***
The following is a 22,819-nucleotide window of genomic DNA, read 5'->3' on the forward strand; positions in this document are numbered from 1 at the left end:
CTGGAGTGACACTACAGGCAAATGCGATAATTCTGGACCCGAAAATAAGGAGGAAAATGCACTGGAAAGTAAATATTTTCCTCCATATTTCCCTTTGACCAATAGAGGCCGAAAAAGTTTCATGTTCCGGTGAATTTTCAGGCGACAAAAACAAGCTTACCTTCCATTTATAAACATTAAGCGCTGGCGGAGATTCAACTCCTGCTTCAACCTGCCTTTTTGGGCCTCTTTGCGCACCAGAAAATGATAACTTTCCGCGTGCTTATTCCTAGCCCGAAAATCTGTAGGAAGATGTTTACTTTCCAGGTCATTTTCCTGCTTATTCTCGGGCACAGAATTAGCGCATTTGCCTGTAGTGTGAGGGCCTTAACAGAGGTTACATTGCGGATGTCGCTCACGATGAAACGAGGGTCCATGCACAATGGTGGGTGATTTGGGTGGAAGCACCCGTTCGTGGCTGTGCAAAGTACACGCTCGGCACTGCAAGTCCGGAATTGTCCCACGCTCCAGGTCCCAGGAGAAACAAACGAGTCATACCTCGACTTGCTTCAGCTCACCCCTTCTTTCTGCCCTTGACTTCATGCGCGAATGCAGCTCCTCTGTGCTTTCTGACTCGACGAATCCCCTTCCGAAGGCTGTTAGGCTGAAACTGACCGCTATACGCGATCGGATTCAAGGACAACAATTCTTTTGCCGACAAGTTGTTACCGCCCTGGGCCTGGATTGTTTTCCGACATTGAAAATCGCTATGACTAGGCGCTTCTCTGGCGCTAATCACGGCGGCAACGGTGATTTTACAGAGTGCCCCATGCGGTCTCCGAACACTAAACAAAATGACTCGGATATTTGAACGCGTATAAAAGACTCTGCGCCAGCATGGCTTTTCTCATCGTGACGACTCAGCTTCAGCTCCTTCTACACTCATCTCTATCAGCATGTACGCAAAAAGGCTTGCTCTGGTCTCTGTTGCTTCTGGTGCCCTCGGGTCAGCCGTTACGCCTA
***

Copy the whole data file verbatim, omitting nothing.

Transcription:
The following is a 22,819-nucleotide window of genomic DNA, read 5'->3' on the forward strand; positions in this document are numbered from 1 at the left end:
CTGGAGTGACACTACAGGCAAATGCGATAATTCTGGACCCGAAAATAAGGAGGAAAATGCACTGGAAAGTAAATATTTTCCTCCATATTTCCCTTTGACCAATAGAGGCCGAAAAAGTTTCATGTTCCGGTGAATTTTCAGGCGACAAAAACAAGCTTACCTTCCATTTATAAACATTAAGCGCTGGCGGAGATTCAACTCCTGCTTCAACCTGCCTTTTTGGGCCTCTTTGCGCACCAGAAAATGATAACTTTCCGCGTGCTTATTCCTAGCCCGAAAATCTGTAGGAAGATGTTTACTTTCCAGGTCATTTTCCTGCTTATTCTCGGGCACAGAATTAGCGCATTTGCCTGTAGTGTGAGGGCCTTAACAGAGGTTACATTGCGGATGTCGCTCACGATGAAACGAGGGTCCATGCACAATGGTGGGTGATTTGGGTGGAAGCACCCGTTCGTGGCTGTGCAAAGTACACGCTCGGCACTGCAAGTCCGGAATTGTCCCACGCTCCAGGTCCCAGGAGAAACAAACGAGTCATACCTCGACTTGCTTCAGCTCACCCCTTCTTTCTGCCCTTGACTTCATGCGCGAATGCAGCTCCTCTGTGCTTTCTGACTCGACGAATCCCCTTCCGAAGGCTGTTAGGCTGAAACTGACCGCTATACGCGATCGGATTCAAGGACAACAATTCTTTTGCCGACAAGTTGTTACCGCCCTGGGCCTGGATTGTTTTCCGACATTGAAAATCGCTATGACTAGGCGCTTCTCTGGCGCTAATCACGGCGGCAACGGTGATTTTACAGAGTGCCCCATGCGGTCTCCGAACACTAAACAAAATGACTCGGATATTTGAACGCGTATAAAAGACTCTGCGCCAGCATGGCTTTTCTCATCGTGACGACTCAGCTTCAGCTCCTTCTACACTCATCTCTATCAGCATGTACGCAAAAAGGCTTGCTCTGGTCTCTGTTGCTTCTGGTGCCCTCGGGTCAGCCGTTACGCCTA